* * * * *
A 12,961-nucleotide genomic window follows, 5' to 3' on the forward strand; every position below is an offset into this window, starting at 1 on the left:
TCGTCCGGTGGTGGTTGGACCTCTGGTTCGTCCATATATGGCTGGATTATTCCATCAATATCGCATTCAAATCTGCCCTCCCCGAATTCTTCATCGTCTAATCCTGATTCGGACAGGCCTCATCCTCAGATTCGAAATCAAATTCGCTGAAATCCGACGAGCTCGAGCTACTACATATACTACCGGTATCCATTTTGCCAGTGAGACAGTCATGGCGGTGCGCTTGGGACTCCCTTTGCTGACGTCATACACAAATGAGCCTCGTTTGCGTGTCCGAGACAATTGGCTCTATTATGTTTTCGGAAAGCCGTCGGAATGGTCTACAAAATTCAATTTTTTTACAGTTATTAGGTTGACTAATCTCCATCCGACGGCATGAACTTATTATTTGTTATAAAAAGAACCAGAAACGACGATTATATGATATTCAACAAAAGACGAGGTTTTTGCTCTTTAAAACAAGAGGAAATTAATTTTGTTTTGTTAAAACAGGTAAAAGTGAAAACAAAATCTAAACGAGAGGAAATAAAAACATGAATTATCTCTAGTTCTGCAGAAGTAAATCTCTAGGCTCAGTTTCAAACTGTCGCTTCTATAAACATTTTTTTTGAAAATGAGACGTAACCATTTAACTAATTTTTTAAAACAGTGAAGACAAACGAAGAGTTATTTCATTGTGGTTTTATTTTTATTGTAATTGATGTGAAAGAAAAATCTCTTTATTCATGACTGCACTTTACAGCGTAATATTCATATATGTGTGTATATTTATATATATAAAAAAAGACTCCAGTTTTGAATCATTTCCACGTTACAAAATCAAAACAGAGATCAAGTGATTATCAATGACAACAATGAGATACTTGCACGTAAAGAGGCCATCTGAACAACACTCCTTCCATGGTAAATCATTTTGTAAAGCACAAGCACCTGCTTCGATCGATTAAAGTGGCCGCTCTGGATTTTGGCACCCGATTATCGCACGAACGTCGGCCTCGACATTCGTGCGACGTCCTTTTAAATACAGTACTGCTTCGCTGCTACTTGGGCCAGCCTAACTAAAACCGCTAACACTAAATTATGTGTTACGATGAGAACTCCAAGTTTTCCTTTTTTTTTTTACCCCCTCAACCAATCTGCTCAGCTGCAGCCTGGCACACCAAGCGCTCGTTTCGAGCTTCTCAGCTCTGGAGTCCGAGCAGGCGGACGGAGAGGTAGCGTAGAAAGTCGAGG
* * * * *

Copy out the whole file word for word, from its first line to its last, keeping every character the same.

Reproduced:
A 12,961-nucleotide genomic window follows, 5' to 3' on the forward strand; every position below is an offset into this window, starting at 1 on the left:
TCGTCCGGTGGTGGTTGGACCTCTGGTTCGTCCATATATGGCTGGATTATTCCATCAATATCGCATTCAAATCTGCCCTCCCCGAATTCTTCATCGTCTAATCCTGATTCGGACAGGCCTCATCCTCAGATTCGAAATCAAATTCGCTGAAATCCGACGAGCTCGAGCTACTACATATACTACCGGTATCCATTTTGCCAGTGAGACAGTCATGGCGGTGCGCTTGGGACTCCCTTTGCTGACGTCATACACAAATGAGCCTCGTTTGCGTGTCCGAGACAATTGGCTCTATTATGTTTTCGGAAAGCCGTCGGAATGGTCTACAAAATTCAATTTTTTTACAGTTATTAGGTTGACTAATCTCCATCCGACGGCATGAACTTATTATTTGTTATAAAAAGAACCAGAAACGACGATTATATGATATTCAACAAAAGACGAGGTTTTTGCTCTTTAAAACAAGAGGAAATTAATTTTGTTTTGTTAAAACAGGTAAAAGTGAAAACAAAATCTAAACGAGAGGAAATAAAAACATGAATTATCTCTAGTTCTGCAGAAGTAAATCTCTAGGCTCAGTTTCAAACTGTCGCTTCTATAAACATTTTTTTTGAAAATGAGACGTAACCATTTAACTAATTTTTTAAAACAGTGAAGACAAACGAAGAGTTATTTCATTGTGGTTTTATTTTTATTGTAATTGATGTGAAAGAAAAATCTCTTTATTCATGACTGCACTTTACAGCGTAATATTCATATATGTGTGTATATTTATATATATAAAAAAAGACTCCAGTTTTGAATCATTTCCACGTTACAAAATCAAAACAGAGATCAAGTGATTATCAATGACAACAATGAGATACTTGCACGTAAAGAGGCCATCTGAACAACACTCCTTCCATGGTAAATCATTTTGTAAAGCACAAGCACCTGCTTCGATCGATTAAAGTGGCCGCTCTGGATTTTGGCACCCGATTATCGCACGAACGTCGGCCTCGACATTCGTGCGACGTCCTTTTAAATACAGTACTGCTTCGCTGCTACTTGGGCCAGCCTAACTAAAACCGCTAACACTAAATTATGTGTTACGATGAGAACTCCAAGTTTTCCTTTTTTTTTTTACCCCCTCAACCAATCTGCTCAGCTGCAGCCTGGCACACCAAGCGCTCGTTTCGAGCTTCTCAGCTCTGGAGTCCGAGCAGGCGGACGGAGAGGTAGCGTAGAAAGTCGAGG